Monday, April 6, 2015

Now on HBO: Going Clear: Scientology and the Prison of Belief (2015)

Going Clear: Scientology and the Prison of Belief (2015); Written and Directed by Alex Gibney.

By Kenny Howell

If you don't know anything about the inner workings of Scientology, then Going Clear is probably going to make your head explode.

Director Alex Gibney, working from the book by Lawrence Wright, is very detailed in his scathing take down of the religious institution populated by big stars like Tom Cruise and John Travolta. He interviews former members who claim to have been beaten, forced to work for less than a dollar an hour, separated from their families, and many other activities that seem ridiculous in this day in age if they are true.

The large majority of the focus is on the current Scientology leader, David Miscavige, but the most interesting part of the film comes in the profiles of L. Rob Hubbard, the religion's creator. It's not every day a science fiction writer starts his own religion, especially one that became a worldwide phenomenon, and Hubbard's roots are peculiar indeed. It's hard to see what people saw in him in the little bit of archival footage used in the film. He's bizarre, working his mouth weirdly over the beliefs while he talks to reporters about his book, Dianetics, and the religion's core beliefs. Members talked about how they would do anything for him, so there is obviously some magnetism in him, but it definitely doesn't come across like Philip Seymour Hoffman's somewhat portrayal of him in Paul Thomas Anderson's The Master. He was a Navy man, was associated with a black arts occult, and wrote over 1,000 books during his lifetime. In the black arts occult, he worked along with rocket scientist Jack Parsons to create some kind of "sex magic" that they hoped would create the Antichrist. I am pretty sure that never happened, but it's just one of the few weird tidbits about Hubbard early life.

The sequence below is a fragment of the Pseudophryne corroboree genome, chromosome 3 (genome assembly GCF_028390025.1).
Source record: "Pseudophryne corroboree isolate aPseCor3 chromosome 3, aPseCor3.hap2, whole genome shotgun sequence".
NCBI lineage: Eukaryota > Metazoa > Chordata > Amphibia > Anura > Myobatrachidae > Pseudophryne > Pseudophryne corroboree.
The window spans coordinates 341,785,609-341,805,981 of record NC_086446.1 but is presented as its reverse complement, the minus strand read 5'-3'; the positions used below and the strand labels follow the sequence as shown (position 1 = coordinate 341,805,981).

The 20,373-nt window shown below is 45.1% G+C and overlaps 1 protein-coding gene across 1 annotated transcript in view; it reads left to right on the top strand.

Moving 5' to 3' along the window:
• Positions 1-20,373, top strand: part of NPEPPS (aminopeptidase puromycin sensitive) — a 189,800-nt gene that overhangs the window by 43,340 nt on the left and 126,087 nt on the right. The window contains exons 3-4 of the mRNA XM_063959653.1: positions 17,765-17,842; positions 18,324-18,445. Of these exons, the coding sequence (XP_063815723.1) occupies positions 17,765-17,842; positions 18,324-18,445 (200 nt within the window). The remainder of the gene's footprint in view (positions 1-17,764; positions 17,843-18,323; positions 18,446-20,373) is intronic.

As the movie progresses, we meet people who have left the church, including writer-director Paul Haggis (Crash). They recount the horrors of the church where they were exposed to the bizarre origin story of the religion, which includes a galactic leader putting evil spirits in a volcano a long time ago in a time where people dressed like it was 1950, and there was overpopulation (or something like that). From there, there is accusations of assault, locking people in trailers to be abused, separating of families, and other horrible things.

If you already know a lot about this story, the movie might not be as explosive as it is to others, but it is still quite good. Gibney is thorough, and has lots of information to back up the claims. I would have liked to spent more time with Hubbard and his life, but knowing that information is scarce, Gibney has crafted a fine look at the controversial church.

Rating: ***1/2

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